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- Stellenbosch -
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What You Need To Know

Stellenbosch is a town in the Western Cape province of South Africa, situated about 50 kilometres (31 miles) east of Cape Town, along the banks of the Eerste River at the foot of the Stellenbosch Mountain. It is the second oldest European settlement in the province, after Cape Town. The town became known as the City of Oaks or Eikestad in Afrikaans and Dutch due to the large number of oak trees that were planted by its founder, Simon van der Stel, to grace the streets and homesteads.
Stellenbosch has its own municipality (incorporating the neighbouring towns of Pniel and Franschhoek), adjoining the metropolitan area of the City of Cape Town. The town is home to Stellenbosch University. Technopark is a modern science park situated on the southern side of the town near the Stellenbosch Golf Course.

Population: 155,733(2011)
Area: 812 km²

Currency

Currency of Durban. The currency used in South Africa is the rand (R), with 100 cents making up one rand. Notes are available in R10, 20, 50, 100 and 200 while coins come in denominations of 1, 2, and 5 rand as well as 1, 2, 5, 10, 20, and 50 cents. The best exchange rates are available from banks.
All major Mastercards, VISA, and American Express cards are accepted.

Climate

In Stellenbosch, the climate is warm and temperate. In winter, there is much more rainfall in Stellenbosch than in summer. The climate here is classified as Csb by the Köppen-Geiger system. The temperature here averages 16.4 °C. The average annual rainfall is 802 mm.

Language

population of Stellenbosch is primarily Afrikaans speaking (70%), with English (10%) and Xhosa (20%) speaking minorities. The black population mostly speaks Xhosa as their home language, with whites speaking Afrikaans or English, the coloured (mixed-race and Khoisan descent) is primarily Afrikaans speaking and are in the majority (50%).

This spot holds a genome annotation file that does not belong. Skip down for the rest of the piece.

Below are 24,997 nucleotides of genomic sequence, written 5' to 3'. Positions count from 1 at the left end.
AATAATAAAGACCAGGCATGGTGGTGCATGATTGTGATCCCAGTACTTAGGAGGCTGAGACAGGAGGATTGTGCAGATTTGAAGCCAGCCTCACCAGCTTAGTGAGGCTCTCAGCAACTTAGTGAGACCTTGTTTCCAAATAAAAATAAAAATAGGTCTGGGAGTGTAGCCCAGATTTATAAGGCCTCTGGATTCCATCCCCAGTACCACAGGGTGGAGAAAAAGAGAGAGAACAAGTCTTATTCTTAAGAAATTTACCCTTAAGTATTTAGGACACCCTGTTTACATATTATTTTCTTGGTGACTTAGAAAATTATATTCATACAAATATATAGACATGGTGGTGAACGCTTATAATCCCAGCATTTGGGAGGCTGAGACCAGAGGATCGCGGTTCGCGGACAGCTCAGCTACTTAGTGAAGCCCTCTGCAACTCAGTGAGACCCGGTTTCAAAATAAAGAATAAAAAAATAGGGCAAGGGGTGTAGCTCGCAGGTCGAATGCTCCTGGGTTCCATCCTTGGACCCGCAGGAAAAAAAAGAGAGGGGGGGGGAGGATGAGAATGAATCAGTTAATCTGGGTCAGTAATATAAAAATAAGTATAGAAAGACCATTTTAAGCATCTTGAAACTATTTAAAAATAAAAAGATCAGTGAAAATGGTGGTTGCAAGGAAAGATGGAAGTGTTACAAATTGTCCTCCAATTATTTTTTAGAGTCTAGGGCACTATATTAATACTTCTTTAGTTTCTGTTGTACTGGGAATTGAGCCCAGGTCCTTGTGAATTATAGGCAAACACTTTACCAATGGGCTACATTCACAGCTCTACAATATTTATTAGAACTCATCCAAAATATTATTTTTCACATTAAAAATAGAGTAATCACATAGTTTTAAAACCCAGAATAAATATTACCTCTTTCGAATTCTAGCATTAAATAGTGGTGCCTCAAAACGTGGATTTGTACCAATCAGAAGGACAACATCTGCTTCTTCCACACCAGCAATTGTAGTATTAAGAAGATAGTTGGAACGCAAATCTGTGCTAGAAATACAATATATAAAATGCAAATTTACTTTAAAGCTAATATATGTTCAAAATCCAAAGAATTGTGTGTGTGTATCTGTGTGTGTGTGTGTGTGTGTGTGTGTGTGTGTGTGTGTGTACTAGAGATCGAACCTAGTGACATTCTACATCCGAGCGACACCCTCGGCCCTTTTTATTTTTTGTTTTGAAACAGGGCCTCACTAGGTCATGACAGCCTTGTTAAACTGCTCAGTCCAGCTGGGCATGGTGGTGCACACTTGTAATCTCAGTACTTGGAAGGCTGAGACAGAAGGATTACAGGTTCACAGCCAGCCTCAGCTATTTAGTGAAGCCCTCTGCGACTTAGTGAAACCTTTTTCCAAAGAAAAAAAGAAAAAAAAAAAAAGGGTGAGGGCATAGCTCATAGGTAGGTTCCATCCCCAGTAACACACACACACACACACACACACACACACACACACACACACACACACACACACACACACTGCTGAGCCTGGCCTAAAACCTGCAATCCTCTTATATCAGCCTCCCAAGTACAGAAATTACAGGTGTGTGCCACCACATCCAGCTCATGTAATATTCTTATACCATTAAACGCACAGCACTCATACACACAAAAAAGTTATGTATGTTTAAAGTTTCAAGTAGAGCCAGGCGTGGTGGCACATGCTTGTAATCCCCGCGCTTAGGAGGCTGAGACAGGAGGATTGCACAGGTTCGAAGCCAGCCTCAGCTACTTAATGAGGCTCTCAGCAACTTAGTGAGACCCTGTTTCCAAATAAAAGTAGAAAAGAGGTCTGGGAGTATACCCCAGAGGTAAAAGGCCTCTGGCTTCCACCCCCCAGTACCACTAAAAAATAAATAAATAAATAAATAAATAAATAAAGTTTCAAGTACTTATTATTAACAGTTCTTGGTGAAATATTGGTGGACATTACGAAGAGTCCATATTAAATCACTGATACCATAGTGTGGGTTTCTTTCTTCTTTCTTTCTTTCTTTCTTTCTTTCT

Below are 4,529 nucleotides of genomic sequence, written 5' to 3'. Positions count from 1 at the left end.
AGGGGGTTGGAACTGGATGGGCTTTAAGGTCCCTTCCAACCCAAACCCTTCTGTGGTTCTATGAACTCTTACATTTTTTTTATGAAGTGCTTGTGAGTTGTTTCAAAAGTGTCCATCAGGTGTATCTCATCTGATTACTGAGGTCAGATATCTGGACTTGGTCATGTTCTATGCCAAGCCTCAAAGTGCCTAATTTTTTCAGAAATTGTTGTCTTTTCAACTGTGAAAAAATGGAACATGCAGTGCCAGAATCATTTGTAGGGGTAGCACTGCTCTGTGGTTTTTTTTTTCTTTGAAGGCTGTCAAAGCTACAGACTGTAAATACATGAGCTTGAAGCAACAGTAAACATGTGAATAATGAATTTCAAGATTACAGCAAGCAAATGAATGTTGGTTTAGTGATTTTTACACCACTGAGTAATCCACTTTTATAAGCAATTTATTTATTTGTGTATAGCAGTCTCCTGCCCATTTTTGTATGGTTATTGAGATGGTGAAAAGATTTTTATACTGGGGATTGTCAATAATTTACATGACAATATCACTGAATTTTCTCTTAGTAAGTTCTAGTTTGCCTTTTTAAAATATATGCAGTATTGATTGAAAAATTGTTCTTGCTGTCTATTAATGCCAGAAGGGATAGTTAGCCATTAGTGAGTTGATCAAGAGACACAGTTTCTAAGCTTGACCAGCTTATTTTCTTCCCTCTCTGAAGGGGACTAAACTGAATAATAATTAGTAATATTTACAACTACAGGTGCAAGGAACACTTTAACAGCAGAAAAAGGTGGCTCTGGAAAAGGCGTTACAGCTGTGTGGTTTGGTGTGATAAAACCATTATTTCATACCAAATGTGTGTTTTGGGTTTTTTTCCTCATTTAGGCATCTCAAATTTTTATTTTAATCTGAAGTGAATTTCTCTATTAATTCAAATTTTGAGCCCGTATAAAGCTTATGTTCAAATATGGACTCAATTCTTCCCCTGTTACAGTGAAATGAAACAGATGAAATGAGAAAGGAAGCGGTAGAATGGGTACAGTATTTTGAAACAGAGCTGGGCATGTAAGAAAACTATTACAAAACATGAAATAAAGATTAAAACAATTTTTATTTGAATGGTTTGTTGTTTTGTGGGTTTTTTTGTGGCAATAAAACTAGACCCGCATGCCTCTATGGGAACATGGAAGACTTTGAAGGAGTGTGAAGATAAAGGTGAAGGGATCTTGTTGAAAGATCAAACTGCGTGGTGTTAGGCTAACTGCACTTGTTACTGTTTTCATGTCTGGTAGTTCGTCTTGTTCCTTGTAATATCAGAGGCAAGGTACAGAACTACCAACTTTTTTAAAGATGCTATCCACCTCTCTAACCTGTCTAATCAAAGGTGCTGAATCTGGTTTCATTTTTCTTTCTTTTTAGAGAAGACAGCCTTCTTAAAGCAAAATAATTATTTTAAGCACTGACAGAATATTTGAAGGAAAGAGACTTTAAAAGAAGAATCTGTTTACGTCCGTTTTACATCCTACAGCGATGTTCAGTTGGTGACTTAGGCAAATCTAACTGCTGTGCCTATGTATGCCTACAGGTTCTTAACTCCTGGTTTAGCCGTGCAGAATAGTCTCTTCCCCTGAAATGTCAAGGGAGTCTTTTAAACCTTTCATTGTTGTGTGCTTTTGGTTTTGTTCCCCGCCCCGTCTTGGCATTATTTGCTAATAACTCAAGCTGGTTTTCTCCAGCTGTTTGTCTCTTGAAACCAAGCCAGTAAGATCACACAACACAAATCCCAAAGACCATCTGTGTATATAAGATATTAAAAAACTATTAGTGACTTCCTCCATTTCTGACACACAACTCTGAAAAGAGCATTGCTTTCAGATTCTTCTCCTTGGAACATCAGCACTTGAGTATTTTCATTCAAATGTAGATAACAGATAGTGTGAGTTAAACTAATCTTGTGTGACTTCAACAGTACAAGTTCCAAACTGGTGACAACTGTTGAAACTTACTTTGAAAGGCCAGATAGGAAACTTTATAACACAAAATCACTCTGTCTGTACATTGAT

Getting Around

Stellenbosch is small enough that the entire city centre can easily be covered on foot. The Tourism Bureau also has a few cycles to rent. A curiosity is that there are no street signs. If you look closely you will see that the street names are indicated in yellow (in Afrikaans) on the edge of the sidewalks.

Viticulture and winemaking

The Stellenbosch, Paarl and Franschhoek valleys form the Cape Winelands, the larger of the two main wine growing regions in South Africa. The South African wine industry produces about 1,000,000,000 litres of wine annually. Stellenbosch is the primary location for viticulture and viticulture research. Professor Perold was the first Professor of Viticulture at Stellenbosch University. The Stellenbosch Wine Route established in 1971 by Frans Malan from Simonsig, Spatz Sperling from Delheim and Neil Joubert from Spier, known as Stellenbosch American Express® Wine Routes since 2002, is a world-renowned and popular tourist destination. This route provides visitors the opportunity to experience a wide range of cultivars and includes farms such as Warwick and JC Le Roux.
The region has a mediterranean climate with hot dry summers and cool wet winters. Stellenbosch lies at the foot of the Cape Fold mountain range, which provides soil favourable to viticulture. Grapes grown in this area are mainly used for wine production, as opposed to table grapes. The region possesses a wide range of soils in the area, from light, sandy soils to decomposed granite. Stellenbosch Cabernet Sauvignon is beginning to get a good reputation as a fine wine.